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Nero Book Awards, Non-Fiction category, 2024

ebook / ISBN-13: 9780349726953

Price: £10.99

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‘A book that could not be more necessary’ Observer

‘Eloquent, clever and devastating’ The Times

‘Deftly illustrates how ageist misogyny remains an acceptable prejudice’ Guardian

What is about women in middle-age and beyond that seems to enrage – almost everyone?

In the last few years, as identity politics has taken hold, middle-aged women have found themselves talked and written about as morally inferior beings, the face of bigotry, entitlement and selfishness, to be ignored, pitied or abused.

Hags asks the question why these women are treated with such active disdain. Each chapter takes a different theme – care work, beauty, violence, political organization, sex – and explores it in relation to middle-aged women’s beliefs, bodies and choices. Victoria Smith traces the attitudes she describes back to the same anxieties about older women that drove Early Modern witch hunts, and explores the very specific reasons why this type of misogyny is so powerful today. The demonisation of hags has never felt more now.

Victoria Smith has decided in this book that she will be the Karen so nobody else has to be, and she ends on a positive note, exploring potential solutions which can benefit all women, hags and hags-in-waiting.


Riveting, vital and impossible to read without rage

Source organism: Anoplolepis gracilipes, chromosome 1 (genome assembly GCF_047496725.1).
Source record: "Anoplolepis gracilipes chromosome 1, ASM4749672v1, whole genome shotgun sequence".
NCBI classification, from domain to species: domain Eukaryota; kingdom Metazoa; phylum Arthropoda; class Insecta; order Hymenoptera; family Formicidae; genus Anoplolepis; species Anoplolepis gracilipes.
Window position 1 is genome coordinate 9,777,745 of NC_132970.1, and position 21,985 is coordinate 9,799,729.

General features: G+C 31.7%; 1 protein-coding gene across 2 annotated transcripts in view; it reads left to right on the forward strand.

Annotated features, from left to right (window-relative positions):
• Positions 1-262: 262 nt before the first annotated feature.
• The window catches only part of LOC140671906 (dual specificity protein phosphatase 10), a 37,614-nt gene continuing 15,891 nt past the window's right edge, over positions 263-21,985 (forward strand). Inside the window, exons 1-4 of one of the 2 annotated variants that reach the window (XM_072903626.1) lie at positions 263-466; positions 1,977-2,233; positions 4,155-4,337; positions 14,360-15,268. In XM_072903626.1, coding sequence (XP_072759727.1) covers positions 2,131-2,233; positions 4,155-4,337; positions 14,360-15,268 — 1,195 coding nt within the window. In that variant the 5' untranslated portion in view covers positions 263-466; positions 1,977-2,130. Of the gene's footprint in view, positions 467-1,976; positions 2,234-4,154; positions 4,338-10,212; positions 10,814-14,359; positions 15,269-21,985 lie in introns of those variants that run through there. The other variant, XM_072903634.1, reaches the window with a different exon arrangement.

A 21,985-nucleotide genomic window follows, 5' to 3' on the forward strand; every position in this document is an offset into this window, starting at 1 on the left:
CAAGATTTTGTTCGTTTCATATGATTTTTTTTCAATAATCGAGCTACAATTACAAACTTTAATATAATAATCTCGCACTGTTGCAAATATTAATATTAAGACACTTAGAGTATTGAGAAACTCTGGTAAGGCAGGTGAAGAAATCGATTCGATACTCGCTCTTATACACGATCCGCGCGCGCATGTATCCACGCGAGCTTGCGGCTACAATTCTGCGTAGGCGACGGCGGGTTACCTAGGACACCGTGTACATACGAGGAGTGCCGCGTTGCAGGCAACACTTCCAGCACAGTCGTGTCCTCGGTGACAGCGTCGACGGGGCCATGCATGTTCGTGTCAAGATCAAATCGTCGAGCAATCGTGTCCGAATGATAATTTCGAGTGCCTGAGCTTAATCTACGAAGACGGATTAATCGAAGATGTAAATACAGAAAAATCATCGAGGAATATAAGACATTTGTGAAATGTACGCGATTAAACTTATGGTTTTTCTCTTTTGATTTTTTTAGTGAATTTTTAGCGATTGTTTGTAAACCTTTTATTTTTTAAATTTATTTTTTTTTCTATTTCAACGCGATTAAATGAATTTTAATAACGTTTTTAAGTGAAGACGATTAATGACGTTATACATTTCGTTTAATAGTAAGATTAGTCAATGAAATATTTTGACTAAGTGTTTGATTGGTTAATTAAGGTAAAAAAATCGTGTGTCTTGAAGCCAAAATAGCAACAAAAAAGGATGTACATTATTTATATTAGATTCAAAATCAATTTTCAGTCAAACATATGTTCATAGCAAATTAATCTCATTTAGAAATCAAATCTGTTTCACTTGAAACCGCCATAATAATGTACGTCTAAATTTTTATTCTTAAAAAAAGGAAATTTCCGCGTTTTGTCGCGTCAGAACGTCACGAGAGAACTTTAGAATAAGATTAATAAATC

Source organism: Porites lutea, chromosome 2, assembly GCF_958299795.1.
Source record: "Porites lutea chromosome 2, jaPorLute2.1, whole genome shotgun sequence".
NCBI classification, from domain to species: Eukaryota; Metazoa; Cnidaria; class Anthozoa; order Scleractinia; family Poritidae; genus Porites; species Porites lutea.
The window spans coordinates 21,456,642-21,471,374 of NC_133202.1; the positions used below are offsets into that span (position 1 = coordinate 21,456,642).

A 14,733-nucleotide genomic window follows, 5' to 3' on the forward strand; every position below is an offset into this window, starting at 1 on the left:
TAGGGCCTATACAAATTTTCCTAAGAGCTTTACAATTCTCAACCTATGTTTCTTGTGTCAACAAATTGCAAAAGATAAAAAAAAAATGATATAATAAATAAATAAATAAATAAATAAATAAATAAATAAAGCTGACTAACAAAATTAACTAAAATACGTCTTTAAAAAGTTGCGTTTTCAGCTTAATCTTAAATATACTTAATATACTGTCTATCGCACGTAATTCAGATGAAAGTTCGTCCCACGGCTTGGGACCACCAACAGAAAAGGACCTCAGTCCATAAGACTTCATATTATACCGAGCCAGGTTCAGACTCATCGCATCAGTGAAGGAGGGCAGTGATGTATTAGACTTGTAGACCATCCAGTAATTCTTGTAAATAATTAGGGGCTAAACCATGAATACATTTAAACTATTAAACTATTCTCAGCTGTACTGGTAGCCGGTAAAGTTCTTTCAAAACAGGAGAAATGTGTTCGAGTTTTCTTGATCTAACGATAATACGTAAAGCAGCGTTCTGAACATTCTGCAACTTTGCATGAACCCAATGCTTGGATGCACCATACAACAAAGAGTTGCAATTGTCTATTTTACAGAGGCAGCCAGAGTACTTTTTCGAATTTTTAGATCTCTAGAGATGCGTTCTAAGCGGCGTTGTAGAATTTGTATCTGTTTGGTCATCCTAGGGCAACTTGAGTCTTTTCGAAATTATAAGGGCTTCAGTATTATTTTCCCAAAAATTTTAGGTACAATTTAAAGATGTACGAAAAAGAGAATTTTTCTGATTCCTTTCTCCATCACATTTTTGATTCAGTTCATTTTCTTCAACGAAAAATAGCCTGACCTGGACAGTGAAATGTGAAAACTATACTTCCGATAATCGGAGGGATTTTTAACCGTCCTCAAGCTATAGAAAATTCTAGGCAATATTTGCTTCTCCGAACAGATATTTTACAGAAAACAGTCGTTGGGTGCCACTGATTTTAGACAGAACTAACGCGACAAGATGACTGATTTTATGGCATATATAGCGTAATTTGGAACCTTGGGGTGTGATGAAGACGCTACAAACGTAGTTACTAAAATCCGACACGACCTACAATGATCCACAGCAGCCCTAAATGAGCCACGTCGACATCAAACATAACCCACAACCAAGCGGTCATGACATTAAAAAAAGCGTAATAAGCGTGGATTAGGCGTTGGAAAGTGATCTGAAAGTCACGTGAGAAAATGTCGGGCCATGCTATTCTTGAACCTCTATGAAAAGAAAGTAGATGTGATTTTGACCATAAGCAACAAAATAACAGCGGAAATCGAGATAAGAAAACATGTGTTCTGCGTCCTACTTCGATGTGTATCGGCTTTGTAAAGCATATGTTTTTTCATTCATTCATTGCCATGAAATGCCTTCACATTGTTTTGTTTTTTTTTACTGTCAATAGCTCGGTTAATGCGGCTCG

Lissa Evans, author of Old Baggage
My polemic of the year . . . a book that could not be more necessary (a sword and a shield) in the current climate
Rachel Cooke, Observer
Her book traces the hatred and fear of the middle-aged woman back through history . . . The greatest joy of Hags is its lively erudition . . . This eloquent, clever and devastating book describes the last remaining acceptable prejudice, one that is now even posited as progress: the loathing of older women
Janice Turner, The Times
Devastating and clever
Bel Mooney, Daily Mail
Deftly illustrates how ageist misogyny remains an acceptable prejudice and, in laying out the ignominies visited upon middle-aged women, feels justifiably livid
Fiona Sturges, Guardian
Smith makes an impassioned, powerful case . . . Hags can't come soon enough'
Mail on Sunday
Hags is rich and complex and witty and cleverer than I am. (You'd never get a male reviewer saying that.) I hope it won't be read only in an echo chamber, by the women who are, as Smith was once called to her delight, 'a batshit Mumsnet thread made flesh'. I hope it will also be read by young women who think me and the author terrible Terfs and bigots for believing in single-sex spaces; by young anyones; by the middle-aged and the elderly; by any man born of a mother; and by all those who agree with Smith when she writes: 'I am not frightened of change. I am frightened of things staying the same.'
Rose George, Spectator
A brilliantly witty, engaging and insightful book; a righteous polemic which examines and questions why so much hatred is directed towards middle-aged women - and, crucially, what this means for women today . . . a punchy, thought-provoking and thoroughly enjoyable read
Eleanor Fleming, Scotsman